Cootie Williams with Cleanhead Vinson (1943)

Trumpeter Cootie Williams (July 10, 1911 – September 15, 1985) made his first recordings with pianist James P. Johnson in 1928. He rose to fame with Duke Ellington’s orchestra in which he played from 1929 to 1940. In the Ellington band Williams was renowned for his “jungle” style of playing with a lot of growls, he was also a master of the plunger mute. After a short stint with Benny Goodman, Williams formed his own band in 1941. This band that at different times had sideman like Bud Powell, Eddie Cleanhead Vinson, Eddie Lockjaw Davis and Eddie Johnson in its rank. From the mid fourties on his band turned more toward jump and  rhythm ‘n’ blues.

From Chicago Defender, July 17, 1943.
Taken from Franz Hoffmanns “Jazz Advertised”.
Note “Eddie Vincent”, who is of course
Eddie “Cleanhead” Vinson.

On one of Otto Flückiger’s old VHS cassettes I found a six minute clip by Cootie and his Orchestra which I am presenting you here. It was filmed in New York, in mid June, 1943. Originally this was released as Columbia Pictures film “Film Vodvil” (series 1, release no. 2). According to Mark Cantor (via Tom Lord) the on-screen personnel is also heard on the soundtrack:

Cootie Williams, Louis Bacon, Ermit V. Perry, Frank “Fat Man” Humphries (tp) Ed Burke, Bob Horton (tb) prob. Jonas Walker (tb) Charles Holmes (as) Eddie “Cleanhead” Vinson (as,vcl) Sam “The Man” Taylor, Lee Pope (ts) Greely Walton (bar) Fletcher Smith (p) Norman Keenan (b) George “Butch” Ballard (d) Laurel Watson (vcl) Douglas Brothers (tap dancing-1) Lindy Hoppers (dancing-2) [ Leon James (dancing-2) & Dottie Mae Johnson (dancing-2) , Russell Williams (dancing-2) & Connie Hill (dancing-2) ]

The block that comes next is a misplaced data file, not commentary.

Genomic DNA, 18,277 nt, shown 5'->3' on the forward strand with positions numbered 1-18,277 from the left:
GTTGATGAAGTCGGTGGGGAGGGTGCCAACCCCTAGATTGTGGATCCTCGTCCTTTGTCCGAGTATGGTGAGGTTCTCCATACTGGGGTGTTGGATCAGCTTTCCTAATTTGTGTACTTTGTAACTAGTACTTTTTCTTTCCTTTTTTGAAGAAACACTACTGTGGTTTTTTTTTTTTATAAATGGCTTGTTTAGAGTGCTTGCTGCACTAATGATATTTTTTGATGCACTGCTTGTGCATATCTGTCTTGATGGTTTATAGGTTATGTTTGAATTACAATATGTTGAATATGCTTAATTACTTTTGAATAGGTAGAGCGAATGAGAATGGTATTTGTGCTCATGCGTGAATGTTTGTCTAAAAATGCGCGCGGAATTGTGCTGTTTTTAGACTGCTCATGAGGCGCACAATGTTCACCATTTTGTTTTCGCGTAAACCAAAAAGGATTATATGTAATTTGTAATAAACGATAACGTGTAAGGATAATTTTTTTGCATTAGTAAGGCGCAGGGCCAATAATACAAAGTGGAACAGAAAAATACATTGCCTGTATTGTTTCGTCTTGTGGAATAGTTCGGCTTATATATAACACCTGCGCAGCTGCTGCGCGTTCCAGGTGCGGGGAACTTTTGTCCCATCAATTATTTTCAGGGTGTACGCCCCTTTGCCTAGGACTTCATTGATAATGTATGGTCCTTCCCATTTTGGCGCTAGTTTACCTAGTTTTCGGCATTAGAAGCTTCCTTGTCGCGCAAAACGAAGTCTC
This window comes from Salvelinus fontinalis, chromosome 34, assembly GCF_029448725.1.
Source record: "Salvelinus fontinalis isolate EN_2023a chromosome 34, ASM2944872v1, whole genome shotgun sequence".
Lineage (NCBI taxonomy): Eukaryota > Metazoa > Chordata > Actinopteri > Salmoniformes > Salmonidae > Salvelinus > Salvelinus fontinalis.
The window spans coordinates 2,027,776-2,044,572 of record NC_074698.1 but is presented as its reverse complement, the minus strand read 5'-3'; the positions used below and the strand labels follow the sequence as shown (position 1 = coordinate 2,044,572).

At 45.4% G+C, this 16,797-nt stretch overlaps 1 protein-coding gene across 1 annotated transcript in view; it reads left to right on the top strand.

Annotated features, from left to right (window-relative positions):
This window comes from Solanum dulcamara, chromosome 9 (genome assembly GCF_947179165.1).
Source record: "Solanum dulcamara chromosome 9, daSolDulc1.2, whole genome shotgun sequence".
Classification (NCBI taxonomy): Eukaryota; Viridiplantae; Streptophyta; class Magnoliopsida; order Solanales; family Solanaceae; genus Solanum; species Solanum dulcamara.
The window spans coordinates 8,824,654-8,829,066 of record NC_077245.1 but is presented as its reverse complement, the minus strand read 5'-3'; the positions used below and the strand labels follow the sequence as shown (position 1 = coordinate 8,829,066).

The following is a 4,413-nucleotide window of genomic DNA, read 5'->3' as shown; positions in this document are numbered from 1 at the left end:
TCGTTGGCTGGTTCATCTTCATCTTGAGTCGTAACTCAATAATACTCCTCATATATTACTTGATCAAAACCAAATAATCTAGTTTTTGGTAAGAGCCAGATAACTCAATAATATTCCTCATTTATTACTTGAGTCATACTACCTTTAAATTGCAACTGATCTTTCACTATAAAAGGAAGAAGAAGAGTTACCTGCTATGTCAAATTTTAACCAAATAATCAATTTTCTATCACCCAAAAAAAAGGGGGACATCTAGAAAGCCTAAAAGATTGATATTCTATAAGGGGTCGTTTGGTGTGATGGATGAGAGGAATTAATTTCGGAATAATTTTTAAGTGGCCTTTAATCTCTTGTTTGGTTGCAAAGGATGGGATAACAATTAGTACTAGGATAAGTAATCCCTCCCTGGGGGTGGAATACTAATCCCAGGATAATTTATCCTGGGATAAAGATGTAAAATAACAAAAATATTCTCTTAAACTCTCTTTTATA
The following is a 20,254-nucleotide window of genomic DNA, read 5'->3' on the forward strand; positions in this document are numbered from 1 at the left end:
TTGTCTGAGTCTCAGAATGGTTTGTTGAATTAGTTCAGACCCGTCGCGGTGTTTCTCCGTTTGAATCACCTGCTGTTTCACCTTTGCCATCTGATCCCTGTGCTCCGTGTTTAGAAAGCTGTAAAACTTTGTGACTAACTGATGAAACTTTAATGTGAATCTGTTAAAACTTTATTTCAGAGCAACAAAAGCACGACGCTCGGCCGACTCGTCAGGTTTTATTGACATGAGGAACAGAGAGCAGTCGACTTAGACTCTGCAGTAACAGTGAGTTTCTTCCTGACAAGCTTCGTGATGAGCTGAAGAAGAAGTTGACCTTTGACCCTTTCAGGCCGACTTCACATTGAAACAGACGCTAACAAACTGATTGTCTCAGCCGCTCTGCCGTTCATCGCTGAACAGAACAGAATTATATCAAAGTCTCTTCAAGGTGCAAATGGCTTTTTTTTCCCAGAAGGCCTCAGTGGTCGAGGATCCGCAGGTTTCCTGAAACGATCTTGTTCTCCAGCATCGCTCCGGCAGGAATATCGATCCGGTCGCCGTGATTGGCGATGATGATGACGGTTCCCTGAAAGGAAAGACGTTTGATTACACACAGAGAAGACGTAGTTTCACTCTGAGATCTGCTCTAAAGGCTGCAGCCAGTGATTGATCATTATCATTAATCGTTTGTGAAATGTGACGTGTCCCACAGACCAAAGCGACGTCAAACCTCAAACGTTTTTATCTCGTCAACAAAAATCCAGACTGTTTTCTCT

The band is playing:

• Let’s keep on jumping/Get hep
• unidentified tune (1)
• Giddap mule
• Let’s keep on jumping (2)



3 Responses to “Cootie Williams with Cleanhead Vinson (1943)”

  1. Just for documentation, Harry Foster is the director.

  2. They are also playing parts and riffs from “Things ain’t what they used to be,” in “Let’s keep on”. Unidentified tune could be something called “Wild Fire.”

  3. […] Eddie “Cleanhead” Vinson (1917–1988) had his breakthrough in 1941 when he joined Cootie William’s band as vocalist. In 1945 he split from Williams and formed his own band. Vinson had hits on Mercury as […]

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